Grand Bois Hetre 650B x 42 mm with White Tread

We just received our shipment of Grand Bois Hetre tires with white tread. Thank you for all who waited so patiently. Red ones are on the way, expected in a week or so. And black ones have been available all along. Here is how the white tread looks on a bike:

While I usually am not fond of colored tires, I have grown to like how the tire tread blends in with the fender, rather than showing a narrow black band between fender and tire sidewall…

By the way, Grand Bois thinks that the white tread should be marginally faster, as it contains more natural rubber. We haven’t tested this. We have tested the adhesion of the different-color treads in wet and dry, and found no difference to the black tread. They all stick great to wet and dry roads. They are among the grippiest rubber we have ridden.

Click here for more information or to order.

About Jan Heine, Editor, Bicycle Quarterly

Spirited rides that zig-zag across mountain ranges. Bicycle Quarterly magazine and its sister company, Compass Cycles, that turns our research into the high-performance components we need for our adventures.
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19 Responses to Grand Bois Hetre 650B x 42 mm with White Tread

  1. Tom says:

    When will it be available in 26×1.75″?

  2. Willem says:

    The smaller the wheel, the wider the tyre should be. The Pasela 26×1.75 is only 42 real mm on my bike with quite wide rims. As I said elsewhere, I think a 26×2.0 Hetre would be a better size to fully exploit the possibilities of this wheel size. 50 mm is quite a standard tyre size in 26 inch wheels, and it looks rather nice to have the same distance between tyres and fenders, irrespective of tyre type. I like transforming my touring bike from heavy duty off road tourer into fast bike with no more than a change of tyres (and a reduction in luggage). Big Apples are 45 real mm, and my Marathon Extremes are 47 mm. My new and wonderfully grippy Conti Topcontact Winter II tyres are 44 mm (they may still grow a bit). A 26 inch Hetre should be in the same range, and preferably at the wider end of the range.

    • A 50 mm-wide 26″ tire would be fun to try, but you reach limits of what you can package between chainstays without moving to wide cranks and very long chainstays (like on a mountain bike). Going from 650B to 26″ gets you another 3-4 mm in clearance between the chainstays (assuming you keep the length the same). It’s hard enough to fit a 41 mm-wide Hetre on a bike, so anything much wider than a 45 mm-wide 26″ tire will be difficult.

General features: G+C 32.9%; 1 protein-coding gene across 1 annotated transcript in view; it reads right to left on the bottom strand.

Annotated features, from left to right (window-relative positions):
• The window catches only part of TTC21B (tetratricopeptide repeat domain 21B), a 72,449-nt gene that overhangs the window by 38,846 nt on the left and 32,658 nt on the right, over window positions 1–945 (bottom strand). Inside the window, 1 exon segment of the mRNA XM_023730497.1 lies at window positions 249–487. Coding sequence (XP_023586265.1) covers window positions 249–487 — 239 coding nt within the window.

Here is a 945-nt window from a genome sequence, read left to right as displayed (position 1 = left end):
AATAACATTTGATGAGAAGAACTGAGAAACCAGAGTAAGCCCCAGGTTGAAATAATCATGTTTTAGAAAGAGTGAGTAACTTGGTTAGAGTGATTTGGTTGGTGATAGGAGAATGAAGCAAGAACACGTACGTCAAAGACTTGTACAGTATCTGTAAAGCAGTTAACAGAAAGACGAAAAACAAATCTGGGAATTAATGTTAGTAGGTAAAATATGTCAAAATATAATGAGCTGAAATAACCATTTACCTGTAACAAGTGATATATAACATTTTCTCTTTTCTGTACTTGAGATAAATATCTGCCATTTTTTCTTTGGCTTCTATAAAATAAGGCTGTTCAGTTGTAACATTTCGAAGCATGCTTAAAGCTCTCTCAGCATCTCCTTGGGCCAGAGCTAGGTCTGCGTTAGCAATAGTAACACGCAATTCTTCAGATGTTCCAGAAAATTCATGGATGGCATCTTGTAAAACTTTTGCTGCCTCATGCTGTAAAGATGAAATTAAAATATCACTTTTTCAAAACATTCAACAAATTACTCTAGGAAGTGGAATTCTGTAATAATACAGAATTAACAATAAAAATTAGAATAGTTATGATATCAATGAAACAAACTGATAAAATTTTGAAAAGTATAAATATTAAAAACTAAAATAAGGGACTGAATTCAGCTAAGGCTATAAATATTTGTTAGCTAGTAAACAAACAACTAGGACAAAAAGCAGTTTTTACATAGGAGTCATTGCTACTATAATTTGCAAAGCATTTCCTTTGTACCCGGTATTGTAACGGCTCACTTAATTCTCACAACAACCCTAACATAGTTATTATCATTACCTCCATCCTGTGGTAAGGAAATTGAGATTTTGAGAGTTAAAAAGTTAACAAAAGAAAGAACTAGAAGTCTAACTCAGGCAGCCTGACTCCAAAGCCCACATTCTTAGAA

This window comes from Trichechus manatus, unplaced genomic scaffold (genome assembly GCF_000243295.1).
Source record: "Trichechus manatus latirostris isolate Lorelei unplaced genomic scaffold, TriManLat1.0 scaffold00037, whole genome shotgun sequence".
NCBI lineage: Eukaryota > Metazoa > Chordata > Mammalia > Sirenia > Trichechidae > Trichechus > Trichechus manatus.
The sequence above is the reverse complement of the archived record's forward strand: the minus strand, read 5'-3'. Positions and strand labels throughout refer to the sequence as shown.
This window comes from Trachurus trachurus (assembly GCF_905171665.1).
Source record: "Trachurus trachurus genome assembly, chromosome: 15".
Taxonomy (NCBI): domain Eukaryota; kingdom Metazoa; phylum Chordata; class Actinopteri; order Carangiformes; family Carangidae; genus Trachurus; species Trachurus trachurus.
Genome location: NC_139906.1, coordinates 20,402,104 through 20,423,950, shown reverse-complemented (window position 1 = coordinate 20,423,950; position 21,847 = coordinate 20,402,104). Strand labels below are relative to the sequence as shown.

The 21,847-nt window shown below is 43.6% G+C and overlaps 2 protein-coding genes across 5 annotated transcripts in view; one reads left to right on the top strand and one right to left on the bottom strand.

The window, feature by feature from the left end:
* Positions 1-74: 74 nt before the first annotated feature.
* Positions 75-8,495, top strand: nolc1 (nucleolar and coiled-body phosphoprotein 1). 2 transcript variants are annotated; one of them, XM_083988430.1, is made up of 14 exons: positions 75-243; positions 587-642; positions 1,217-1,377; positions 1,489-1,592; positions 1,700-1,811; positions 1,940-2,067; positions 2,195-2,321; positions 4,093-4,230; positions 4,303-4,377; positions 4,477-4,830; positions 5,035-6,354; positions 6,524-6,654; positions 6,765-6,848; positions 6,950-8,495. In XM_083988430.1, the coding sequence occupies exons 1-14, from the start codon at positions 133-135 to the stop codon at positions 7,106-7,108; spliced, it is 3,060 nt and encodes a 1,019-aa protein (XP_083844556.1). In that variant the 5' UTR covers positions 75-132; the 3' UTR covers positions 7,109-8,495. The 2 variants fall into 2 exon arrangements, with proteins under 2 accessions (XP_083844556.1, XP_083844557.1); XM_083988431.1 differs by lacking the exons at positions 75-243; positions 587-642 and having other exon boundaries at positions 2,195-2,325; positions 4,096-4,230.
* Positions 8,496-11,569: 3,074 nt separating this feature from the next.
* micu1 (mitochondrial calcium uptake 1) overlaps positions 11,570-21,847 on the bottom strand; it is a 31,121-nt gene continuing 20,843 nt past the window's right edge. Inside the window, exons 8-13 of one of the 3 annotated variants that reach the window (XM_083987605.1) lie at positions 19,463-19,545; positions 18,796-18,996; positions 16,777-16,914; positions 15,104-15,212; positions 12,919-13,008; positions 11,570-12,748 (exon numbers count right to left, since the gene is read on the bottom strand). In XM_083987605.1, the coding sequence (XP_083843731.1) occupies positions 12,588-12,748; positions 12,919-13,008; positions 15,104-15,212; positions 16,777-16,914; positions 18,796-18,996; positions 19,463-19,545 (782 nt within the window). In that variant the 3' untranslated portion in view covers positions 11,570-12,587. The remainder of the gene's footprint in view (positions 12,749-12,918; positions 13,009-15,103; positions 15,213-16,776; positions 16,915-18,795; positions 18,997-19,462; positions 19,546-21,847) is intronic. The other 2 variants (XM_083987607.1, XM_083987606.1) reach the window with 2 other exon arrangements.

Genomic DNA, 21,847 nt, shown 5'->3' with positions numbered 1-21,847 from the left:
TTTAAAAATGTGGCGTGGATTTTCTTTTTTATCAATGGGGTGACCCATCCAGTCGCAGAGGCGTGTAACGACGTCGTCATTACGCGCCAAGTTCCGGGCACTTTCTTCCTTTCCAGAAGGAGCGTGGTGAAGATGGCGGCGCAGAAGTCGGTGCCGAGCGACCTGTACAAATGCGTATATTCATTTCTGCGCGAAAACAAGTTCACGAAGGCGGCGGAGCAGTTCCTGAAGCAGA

3. Spiny Norman says:

    Jan, what do you make of Jobst Brandt’s insistence that carbon black is necessary for optimizing wet traction and durability? Can you comment on whether alternatives lacking carbon black such as this one are equal, and if so, why?

    Thanks, Spiny

    • I seem to recall that Jobst’s comments were based on one tire model that was made many years ago… You’d have to ask him about it.

      Some of the worst-gripping tires I have tried in the wet were all black, like recent Avocets or the deadly Primo Comets. The Avocets were the first tires that I could easily spin on wet pavement. And I crashed on the Primos, and I wasn’t even braking hard. I ride the same road with white Hetres all the time, without problems.

      I haven’t ridden many of the recent colorful tires, but I don’t see people crashing all the time on their yellow, red and blue tires. For those who prefer black tread – and I do for aesthetic reasons – we have those in stock, too.

  4. Tom says:

    I’m easy. One in the range of 26×1.75 and one in the range of 26×1.9 to 26×2.0.

  5. Kenn says:

    Sign me up for two sets of 26″ tires. I’ll even let you pick the width AND color. 😉
    I’m never going to buy a 650B bike, but I’ve already got four 26″ bikes in the barn that desperately need a tire that excels on and off road.

    (White? I always thought red was the fastest color?)

  6. thelazyrando says:

    I just got some black Hetres for my white 650B bike build and now I see this…*sigh*…just ordered two white Hetres.